In the IX-X centuries a temple was erected on the bank of the river of Psyrtsha in New Athos. The temple was built of white ashlar limestone. The monument of the medieval architecture was built in the place where according to the Christian legend St. Apostle Simon the Canaanite had been buried. It is a three apse cross-domed church with a narthex. The central apse is pentagonal outside, the two sides are semicircular. The interior decoration of the church is a sample of the early medieval church architecture in Abkhazia, which is confirmed by its similarity to the Pitsunda temple.
According to the legend in the middle of the Ist century the Apostles Andrew and Simon the Canaanite arrived in Abkhazia. The Apostle Andrew went to the north, to the land of Djigets and Simon the Canaanite remained in Abazgia. During the persecution of Christians, St. Apostle Simon the Canaanite was martyred on the bank of the river Psyrtsha, where he was buried.
Restoration of Temple
In the XIVth century the temple of Simon the Canaanite was adorned with unique murals, which partly preserved under a layer of the late plaster.
In the end of the XIXth century, the temple was restored by the New Athos monks. Its architecture was changed. Restoration works were carried out in 1956. In the end of the XXth century during the last restoration, the Abkhazian restorer Anzor Sakania discovered several fragments of the ancient mural.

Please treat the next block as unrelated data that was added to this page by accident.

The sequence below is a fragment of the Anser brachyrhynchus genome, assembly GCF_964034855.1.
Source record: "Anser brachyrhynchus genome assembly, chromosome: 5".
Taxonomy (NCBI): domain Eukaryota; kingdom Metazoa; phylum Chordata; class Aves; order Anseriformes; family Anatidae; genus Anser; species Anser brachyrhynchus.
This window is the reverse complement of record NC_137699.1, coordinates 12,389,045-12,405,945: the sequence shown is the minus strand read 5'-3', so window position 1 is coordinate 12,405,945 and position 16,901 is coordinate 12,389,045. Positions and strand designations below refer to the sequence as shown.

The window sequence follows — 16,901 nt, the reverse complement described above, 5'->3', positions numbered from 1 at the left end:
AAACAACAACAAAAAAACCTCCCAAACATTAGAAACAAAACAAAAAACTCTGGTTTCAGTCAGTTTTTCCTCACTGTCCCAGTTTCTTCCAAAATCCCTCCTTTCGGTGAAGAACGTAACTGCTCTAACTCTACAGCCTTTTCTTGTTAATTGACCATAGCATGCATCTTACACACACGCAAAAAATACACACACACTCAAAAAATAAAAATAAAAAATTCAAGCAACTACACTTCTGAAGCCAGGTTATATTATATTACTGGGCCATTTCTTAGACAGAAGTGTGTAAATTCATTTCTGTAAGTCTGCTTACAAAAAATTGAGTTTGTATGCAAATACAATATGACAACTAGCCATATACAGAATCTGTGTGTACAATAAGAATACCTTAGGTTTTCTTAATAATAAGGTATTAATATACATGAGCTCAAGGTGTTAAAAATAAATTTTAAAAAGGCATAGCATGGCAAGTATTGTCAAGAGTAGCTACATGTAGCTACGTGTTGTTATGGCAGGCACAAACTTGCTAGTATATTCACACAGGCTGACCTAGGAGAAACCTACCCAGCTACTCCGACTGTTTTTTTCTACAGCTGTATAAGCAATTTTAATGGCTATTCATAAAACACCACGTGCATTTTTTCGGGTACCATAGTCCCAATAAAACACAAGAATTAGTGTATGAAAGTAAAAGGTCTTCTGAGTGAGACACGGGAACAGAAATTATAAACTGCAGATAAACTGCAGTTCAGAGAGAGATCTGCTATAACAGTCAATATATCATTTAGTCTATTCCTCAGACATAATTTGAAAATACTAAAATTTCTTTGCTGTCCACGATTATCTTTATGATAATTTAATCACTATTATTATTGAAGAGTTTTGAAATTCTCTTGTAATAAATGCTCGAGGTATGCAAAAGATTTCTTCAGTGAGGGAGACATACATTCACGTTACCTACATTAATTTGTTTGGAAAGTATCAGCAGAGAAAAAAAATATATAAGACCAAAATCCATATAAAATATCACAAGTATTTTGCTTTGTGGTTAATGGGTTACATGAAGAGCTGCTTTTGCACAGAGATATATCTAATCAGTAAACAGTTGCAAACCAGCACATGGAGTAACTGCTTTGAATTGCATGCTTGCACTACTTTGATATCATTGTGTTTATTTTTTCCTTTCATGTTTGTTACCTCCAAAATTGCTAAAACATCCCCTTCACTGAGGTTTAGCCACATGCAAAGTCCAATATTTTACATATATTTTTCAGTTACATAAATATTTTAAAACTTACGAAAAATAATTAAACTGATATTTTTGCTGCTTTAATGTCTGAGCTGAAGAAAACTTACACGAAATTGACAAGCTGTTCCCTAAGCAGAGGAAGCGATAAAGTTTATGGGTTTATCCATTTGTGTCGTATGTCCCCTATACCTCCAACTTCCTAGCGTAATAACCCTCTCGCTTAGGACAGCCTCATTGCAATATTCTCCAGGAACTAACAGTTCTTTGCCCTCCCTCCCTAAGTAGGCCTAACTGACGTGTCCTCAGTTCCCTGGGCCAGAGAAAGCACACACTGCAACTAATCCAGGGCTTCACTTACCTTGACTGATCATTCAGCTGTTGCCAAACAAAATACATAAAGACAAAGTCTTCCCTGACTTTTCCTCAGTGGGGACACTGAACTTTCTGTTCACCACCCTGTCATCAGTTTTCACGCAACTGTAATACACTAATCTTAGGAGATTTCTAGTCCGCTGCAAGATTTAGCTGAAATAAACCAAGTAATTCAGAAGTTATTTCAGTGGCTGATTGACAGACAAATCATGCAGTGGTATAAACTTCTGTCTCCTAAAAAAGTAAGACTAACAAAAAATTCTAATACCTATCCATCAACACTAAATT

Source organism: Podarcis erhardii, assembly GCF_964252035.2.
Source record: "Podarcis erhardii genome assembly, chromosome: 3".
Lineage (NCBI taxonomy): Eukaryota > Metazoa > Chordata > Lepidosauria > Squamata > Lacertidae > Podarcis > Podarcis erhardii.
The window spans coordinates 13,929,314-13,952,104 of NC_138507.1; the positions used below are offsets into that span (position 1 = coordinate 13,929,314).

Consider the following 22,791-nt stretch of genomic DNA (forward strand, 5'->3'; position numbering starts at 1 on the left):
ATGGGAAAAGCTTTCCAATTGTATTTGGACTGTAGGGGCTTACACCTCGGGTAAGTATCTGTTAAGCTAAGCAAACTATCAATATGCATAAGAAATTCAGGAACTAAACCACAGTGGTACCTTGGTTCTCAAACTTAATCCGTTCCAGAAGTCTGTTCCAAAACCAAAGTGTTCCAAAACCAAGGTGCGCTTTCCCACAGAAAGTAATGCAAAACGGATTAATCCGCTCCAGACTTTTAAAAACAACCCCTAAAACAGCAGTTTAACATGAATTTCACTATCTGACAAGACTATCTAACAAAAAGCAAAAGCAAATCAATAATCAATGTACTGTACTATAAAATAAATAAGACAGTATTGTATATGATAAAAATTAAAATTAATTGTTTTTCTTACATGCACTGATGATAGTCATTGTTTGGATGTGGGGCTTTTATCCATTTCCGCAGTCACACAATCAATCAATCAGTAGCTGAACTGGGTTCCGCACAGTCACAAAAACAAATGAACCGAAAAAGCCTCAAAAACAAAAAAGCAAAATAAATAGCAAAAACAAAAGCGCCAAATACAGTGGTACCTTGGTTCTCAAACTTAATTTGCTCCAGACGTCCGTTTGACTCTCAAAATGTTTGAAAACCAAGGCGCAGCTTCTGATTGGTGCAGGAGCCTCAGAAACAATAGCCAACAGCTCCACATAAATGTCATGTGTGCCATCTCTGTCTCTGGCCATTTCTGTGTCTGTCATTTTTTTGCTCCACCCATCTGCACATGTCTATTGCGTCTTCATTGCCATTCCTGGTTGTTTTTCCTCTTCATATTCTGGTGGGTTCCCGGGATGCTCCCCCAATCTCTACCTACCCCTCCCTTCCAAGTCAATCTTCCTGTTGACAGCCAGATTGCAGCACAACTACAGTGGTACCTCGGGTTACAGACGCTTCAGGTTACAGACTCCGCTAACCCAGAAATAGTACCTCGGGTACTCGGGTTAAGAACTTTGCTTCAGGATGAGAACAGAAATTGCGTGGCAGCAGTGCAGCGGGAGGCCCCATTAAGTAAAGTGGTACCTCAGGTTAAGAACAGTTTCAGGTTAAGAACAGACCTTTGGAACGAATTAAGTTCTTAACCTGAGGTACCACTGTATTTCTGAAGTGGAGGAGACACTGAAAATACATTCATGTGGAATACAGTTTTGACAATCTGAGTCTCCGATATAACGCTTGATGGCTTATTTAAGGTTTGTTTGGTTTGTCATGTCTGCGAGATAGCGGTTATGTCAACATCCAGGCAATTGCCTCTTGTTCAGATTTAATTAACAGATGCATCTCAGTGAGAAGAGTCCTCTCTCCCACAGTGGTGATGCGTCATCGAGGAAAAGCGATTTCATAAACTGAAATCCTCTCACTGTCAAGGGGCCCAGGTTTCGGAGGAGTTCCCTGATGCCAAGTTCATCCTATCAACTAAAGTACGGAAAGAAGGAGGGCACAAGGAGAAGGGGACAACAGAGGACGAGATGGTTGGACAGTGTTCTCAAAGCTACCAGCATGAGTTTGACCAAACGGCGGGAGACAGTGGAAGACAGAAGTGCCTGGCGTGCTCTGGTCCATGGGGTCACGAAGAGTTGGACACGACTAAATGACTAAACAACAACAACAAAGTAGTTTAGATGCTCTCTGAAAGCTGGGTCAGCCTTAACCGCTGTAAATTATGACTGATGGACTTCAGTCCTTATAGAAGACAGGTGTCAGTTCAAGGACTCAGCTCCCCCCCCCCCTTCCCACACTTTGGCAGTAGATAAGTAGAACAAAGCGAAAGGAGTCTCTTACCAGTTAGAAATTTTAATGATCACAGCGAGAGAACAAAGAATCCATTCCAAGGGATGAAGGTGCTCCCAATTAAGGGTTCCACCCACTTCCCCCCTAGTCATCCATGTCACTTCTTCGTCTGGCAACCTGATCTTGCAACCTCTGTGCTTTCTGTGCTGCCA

For some time the church served as the burial place of the spiritual representatives of the Sukhum Eparchy. It was known all over the Caucasus. Pilgrims from various countries visited this architectural and religious monument. The French explorer Frederic Dubois de Monpere described the small and very ancient church situated among the ruins of the fortress Anakopia. The old Caucasian general A. Muravyov also wrote about his memories of visiting the temple. Admiring the beauty of the ancient vaults, he regretted about the poor condition of the temple. In 1884 the temple was visited by Archimandrite Leonid (Kavelin).
Nowadays the temple is opened and functioned. Pilgrims come here to worship the St. Apostle Simon the Canaanite and simple laymen also come to ask for love, prosperity and happiness in marriage.